Former Congresswoman Katie Hill's Hollywood Supporters Regroup to "Protect This Seat"

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Congresswoman Katie Hill after resigning Oct.  31 in a seven-minute speech on C-SPAN that took aim at a "misogynist culture that gleefully consumed my naked pictures."

The entertainment industry — which helped get Hill elected in an upset victory — was left in shock after misconduct allegations prompted the Democrat to resign: "I knew right away this was a vile but effective smear."

Without the support of the entertainment industry, Katie Hill would never have pulled off her upset victory in last year’s midterm election, when she flipped California's 25th Congressional District — which lies north of Los Angeles and includes the cities of Palmdale, Santa Clarita and Simi Valley — from red to blue. In the wake of the 32-year old's resignation following sexual misconduct allegations, those same industry supporters are trying to both process the shocking turn of events and weigh whether they can muster the same energy to protect a neighboring district that could easily flip back to the Republicans.

In the days after Hill's Oct. 27 letter announcing her resignation, the industry’s political class quickly regrouped and settled on a replacement candidate. On Nov. 10, the first of what will likely be dozens of fundraisers for Christy Smith will be held at the home of Christy Callahan and her husband, MGM president Jon Glickman. The 50-year-old Smith, who currently serves in the California State Assembly, announced on Oct. 28 that she would be vying for Hill’s seat. In 2018, Smith narrowly defeated incumbent Dante Acosta to win her seat in California’s 38th Assembly District, much of which overlaps with CA-25. The Glickman/Callahan home in Hancock Park — which sits 30 miles away from CA-25's southern boundary — was the setting for several Hill fundraisers as well.

“We all may be brokenhearted about Katie Hill, but we need to move on and protect this seat,” says Callahan. 

Hill resigned on Sunday after a conservative website published both texts and photos that indicated Hill — who is openly bisexual — had been in a consensual sexual relationship with a female campaign staffer. The report also alleged that Hill had engaged in a sexual relationship with a male congressional staffer (Hill denies that this relationship occurred). The House Ethics Committee launched an investigation into the latter claim.

During her campaign, Hill became a darling of the entertainment industry. She held dozens of fundraisers in Hancock Park and on the Westside and won the endorsement and backing of Kristen Bell, Rosario Dawson and a wide array of high-level industry executives. The sordid nature of both the allegations leveled at Hill and the leaked photos has elicited outrage among her supporters. In her resignation letter Hill alleged that her "abusive husband” had leaked the photos in an effort to humiliate her (Hill and her husband, Kenny Heslep, are currently in the midst of divorce proceedings).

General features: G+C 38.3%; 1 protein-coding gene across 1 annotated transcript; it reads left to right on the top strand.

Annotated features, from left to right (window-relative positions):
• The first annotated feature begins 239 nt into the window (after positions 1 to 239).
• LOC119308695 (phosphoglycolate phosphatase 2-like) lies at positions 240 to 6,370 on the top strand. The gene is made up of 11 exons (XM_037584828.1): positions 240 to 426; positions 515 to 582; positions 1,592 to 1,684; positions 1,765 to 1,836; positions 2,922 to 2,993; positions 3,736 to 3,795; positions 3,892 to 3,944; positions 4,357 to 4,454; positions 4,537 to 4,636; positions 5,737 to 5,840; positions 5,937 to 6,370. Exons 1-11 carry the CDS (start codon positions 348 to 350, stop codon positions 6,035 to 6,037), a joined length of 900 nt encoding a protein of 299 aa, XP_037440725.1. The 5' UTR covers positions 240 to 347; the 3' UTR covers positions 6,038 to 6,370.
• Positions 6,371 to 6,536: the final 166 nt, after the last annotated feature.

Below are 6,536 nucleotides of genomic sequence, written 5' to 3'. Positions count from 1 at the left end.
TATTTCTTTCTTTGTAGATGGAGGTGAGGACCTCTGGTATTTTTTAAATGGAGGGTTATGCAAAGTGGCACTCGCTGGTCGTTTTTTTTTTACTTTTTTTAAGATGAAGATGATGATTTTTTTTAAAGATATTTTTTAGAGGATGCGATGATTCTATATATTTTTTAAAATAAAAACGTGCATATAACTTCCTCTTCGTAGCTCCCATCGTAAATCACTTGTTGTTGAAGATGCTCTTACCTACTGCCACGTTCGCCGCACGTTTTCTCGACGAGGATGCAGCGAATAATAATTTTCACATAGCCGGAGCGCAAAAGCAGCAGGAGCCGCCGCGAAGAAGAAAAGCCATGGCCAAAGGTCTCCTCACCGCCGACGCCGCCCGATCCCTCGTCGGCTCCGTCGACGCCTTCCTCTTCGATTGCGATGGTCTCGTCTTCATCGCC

“I knew right away this was a devastating attack,” says veteran industry publicist Steve Elzer who lives in CA-25 and was a Hill supporter. “District 25 still bleeds pretty red. This was a vile and ugly but effective partisan smear and it’s a shame. Katie was a congresswoman who was doing exactly what we sent her to Washington to do. And her profoundly poor personal judgment aside, she’s a victim here.” 

Other supporters, while still fuming over the treatment she received, quietly expressed a level of exasperation with Hill for even putting herself in such a vulnerable position. 

“People I talk to don’t feel betrayed — they’re outraged on her behalf — but still, what was she thinking?” says one industry supporter who declined to comment on the record, noting the sensitivity surrounding the accusations. 

The race to replace Hill is already shaping up to be a colorful one. Former Trump campaign adviser George Papadopoulos, who pleaded guilty to and served time in prison for lying to the FBI about his Russian contacts during the 2016 presidential election, filed paperwork indicating that he will be running for the seat. Republican Steven Knight, whom Hill narrowly defeated in 2018, also said he’s considering running. 

On Thursday, Hill joined her Democratic colleagues and voted in support of the impeachment inquiry against the president, which was her final act in Congress. She then delivered a seven-minute speech on the floor of the House in which she apologized to her supporters and then took aim at what she called a "misogynist culture that gleefully consumed my naked pictures, capitalized on my sexuality and enabled my abusive ex to continue that abuse, this time with the entire country watching."

Under California law, Governor Gavin Newsom has 14 days to call a special election to fill Hill’s seat. It's unclear when that special election will be held, but many observers expect it to coincide with California’s March 3 presidential primary.

A version of this story appears in the Nov. 6 issue of The Hollywood Reporter magazine. To receive the magazine, click here to subscribe.